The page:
Monday, January 26, 2009

The tranzi disease

A few days ago we wrote about a political disease called "futuritis" – the affliction which causes politicians to ignore to problems of today, while they focus on the sunlit uplands of some mythical future, when everything comes right.

Today, in the persona of our Revered Leader, Mr Gordon Brown, we see evidence of another, equally debilitating disease which we shall call "Tranzitis". This is manifest as a compulsion to ignore domestic issues – and home-grown solutions to problems which affect the nation. Instead, politicians look for international or preferably global solutions which they can apply to their own domains.

So it is that we see Mr Brown, wrapping himself in the Union Jack, pronouncing to all and sundry that he has been "warning for ten years" that the international financial markets needed to be more strongly regulated.

He tells us that it was a decade ago in Harvard that he first called for an international early warning system to alert countries to developing crises in any part of the world. This was needed "because the huge global growth and reach of financial systems meant that all markets, all economies and all banks were now interdependent."

This is a man who, at the same time, has presided over the collapse of the domestic financial market, admitting that he "did not see it coming". Not least of the problems was that British systems of regulation had been weakened in favour of untried and largely ineffective international systems – thus making them "interdependent", the creed of the tranzie.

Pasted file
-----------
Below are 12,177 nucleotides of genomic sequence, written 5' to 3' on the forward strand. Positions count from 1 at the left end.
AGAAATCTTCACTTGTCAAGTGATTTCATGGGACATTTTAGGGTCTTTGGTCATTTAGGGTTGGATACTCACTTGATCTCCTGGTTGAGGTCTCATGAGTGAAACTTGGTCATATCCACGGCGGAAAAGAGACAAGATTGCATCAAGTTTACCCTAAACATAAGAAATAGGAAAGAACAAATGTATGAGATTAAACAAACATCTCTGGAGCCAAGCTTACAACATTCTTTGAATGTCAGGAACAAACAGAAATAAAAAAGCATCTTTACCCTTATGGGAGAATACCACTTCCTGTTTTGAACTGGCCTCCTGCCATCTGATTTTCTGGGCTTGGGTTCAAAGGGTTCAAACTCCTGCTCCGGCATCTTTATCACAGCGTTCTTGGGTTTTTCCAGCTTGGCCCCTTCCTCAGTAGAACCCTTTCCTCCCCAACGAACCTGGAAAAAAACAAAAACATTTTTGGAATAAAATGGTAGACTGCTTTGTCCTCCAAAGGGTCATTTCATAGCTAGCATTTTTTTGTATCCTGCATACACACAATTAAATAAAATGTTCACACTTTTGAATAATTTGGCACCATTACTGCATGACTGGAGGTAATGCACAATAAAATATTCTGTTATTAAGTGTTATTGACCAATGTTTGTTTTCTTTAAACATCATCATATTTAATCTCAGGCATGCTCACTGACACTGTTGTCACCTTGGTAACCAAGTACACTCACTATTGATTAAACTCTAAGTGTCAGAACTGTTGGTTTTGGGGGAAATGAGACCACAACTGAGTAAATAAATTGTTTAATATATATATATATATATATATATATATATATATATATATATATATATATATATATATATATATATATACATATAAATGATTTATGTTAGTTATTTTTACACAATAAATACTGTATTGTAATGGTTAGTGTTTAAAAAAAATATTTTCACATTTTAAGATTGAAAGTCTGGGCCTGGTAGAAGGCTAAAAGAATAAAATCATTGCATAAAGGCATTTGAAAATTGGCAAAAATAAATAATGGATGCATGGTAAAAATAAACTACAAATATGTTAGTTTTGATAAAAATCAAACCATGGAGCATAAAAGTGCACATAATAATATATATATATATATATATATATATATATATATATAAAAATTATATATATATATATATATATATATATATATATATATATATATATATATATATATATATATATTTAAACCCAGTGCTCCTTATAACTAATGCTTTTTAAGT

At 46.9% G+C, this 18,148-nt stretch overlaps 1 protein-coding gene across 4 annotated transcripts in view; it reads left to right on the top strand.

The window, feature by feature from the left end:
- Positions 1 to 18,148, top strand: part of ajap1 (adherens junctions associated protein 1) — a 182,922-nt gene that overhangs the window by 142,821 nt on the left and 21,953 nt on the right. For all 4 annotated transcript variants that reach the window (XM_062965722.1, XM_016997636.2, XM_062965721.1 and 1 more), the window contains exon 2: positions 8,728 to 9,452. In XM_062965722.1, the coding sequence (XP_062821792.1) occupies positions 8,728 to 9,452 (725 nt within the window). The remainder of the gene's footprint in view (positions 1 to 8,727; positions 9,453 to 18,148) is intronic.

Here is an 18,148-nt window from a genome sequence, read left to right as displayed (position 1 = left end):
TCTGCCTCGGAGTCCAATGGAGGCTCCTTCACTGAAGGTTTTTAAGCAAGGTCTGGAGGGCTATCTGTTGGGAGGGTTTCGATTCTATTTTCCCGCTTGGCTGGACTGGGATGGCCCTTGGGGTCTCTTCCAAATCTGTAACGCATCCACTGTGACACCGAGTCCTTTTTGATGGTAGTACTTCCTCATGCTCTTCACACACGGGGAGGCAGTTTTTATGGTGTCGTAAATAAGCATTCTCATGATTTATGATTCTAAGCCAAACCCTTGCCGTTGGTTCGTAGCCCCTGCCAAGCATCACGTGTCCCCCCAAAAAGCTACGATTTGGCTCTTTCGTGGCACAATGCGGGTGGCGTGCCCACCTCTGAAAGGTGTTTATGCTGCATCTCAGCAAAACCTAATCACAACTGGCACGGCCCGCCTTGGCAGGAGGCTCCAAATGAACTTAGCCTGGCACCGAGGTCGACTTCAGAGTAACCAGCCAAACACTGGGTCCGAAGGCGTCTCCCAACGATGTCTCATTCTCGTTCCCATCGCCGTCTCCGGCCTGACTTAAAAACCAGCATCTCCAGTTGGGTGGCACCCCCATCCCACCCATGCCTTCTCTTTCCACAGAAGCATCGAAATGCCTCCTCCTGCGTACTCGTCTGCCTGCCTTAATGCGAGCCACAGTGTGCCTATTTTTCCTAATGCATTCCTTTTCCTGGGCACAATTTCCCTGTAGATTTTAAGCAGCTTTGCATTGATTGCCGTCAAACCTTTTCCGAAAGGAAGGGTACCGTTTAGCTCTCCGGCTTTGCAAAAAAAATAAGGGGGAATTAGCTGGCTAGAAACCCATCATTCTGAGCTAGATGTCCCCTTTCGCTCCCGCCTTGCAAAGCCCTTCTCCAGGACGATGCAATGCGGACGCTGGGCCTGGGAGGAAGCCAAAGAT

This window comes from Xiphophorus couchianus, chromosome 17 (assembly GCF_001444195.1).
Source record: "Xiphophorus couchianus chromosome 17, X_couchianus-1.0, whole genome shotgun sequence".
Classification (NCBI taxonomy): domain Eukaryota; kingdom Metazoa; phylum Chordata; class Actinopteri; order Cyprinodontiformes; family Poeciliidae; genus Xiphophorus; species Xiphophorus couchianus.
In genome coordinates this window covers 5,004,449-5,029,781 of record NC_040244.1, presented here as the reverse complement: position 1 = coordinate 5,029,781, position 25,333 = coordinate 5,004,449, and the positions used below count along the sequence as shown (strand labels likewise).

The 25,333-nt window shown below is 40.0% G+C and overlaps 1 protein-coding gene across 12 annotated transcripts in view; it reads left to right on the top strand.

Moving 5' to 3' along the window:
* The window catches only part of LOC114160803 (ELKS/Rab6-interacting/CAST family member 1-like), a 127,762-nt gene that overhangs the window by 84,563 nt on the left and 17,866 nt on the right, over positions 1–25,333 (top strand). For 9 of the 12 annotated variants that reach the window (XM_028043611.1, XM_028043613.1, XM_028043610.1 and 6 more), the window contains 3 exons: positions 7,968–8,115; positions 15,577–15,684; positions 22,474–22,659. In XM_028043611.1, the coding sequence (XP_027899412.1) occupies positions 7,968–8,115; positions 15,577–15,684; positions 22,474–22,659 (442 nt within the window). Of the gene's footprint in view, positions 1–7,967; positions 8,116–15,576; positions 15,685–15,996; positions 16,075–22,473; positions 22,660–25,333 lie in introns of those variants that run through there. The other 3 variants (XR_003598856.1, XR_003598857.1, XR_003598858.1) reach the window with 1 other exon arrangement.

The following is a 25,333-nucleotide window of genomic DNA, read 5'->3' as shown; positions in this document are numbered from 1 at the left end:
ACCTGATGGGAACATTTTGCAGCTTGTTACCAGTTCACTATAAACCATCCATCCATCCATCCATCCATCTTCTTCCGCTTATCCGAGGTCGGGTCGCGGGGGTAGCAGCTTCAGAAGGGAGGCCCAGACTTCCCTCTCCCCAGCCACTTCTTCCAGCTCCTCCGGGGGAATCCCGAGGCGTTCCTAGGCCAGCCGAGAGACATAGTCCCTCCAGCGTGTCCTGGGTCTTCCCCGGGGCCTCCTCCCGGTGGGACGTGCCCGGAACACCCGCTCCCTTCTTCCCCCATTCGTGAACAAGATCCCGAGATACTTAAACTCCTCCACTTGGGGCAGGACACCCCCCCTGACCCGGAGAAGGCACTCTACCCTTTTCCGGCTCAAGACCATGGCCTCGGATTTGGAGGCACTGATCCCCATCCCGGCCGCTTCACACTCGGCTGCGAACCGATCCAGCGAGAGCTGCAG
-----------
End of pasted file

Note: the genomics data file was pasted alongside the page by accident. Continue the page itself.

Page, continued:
Thus, while the man glibly talks about needing an "early warning system so that international financial flows are properly monitored," he fails to acknowledge that one of the things most lacking was an effective system for monitoring national financial flows and, for that matter, insulating our system from international shocks and bad debt.

In that sense, creating an "interdependent" system is setting up a domino chain – knock one down and they all go. We need independence, not interdependence, in core systems, in the same way that an airliner has multiple independent control systems in case one fails.

How far the disease has spread is demonstrated by Brown's pathetic jibbering about creating "a framework for the international governance that we currently lack." We must, he says, "consider at a global level the regulatory deficit," complaining that "the current patchwork arrangement is inadequate."

Mr Brown should, of course, forget about "international governance" and concentrate on national governance, getting that right first. There, however, so many powers have been outsourced to international agencies – not least the EU - that there is very little he can do. Hence, it is much easier for his diseased brain to take refuge in his "tranzitis", in which delusional state, he can – in his own mind – ignore the train wreck that is the British economy.

However, the diseased mind cannot cure itself. We need an antibiotic – it is called "nationalism".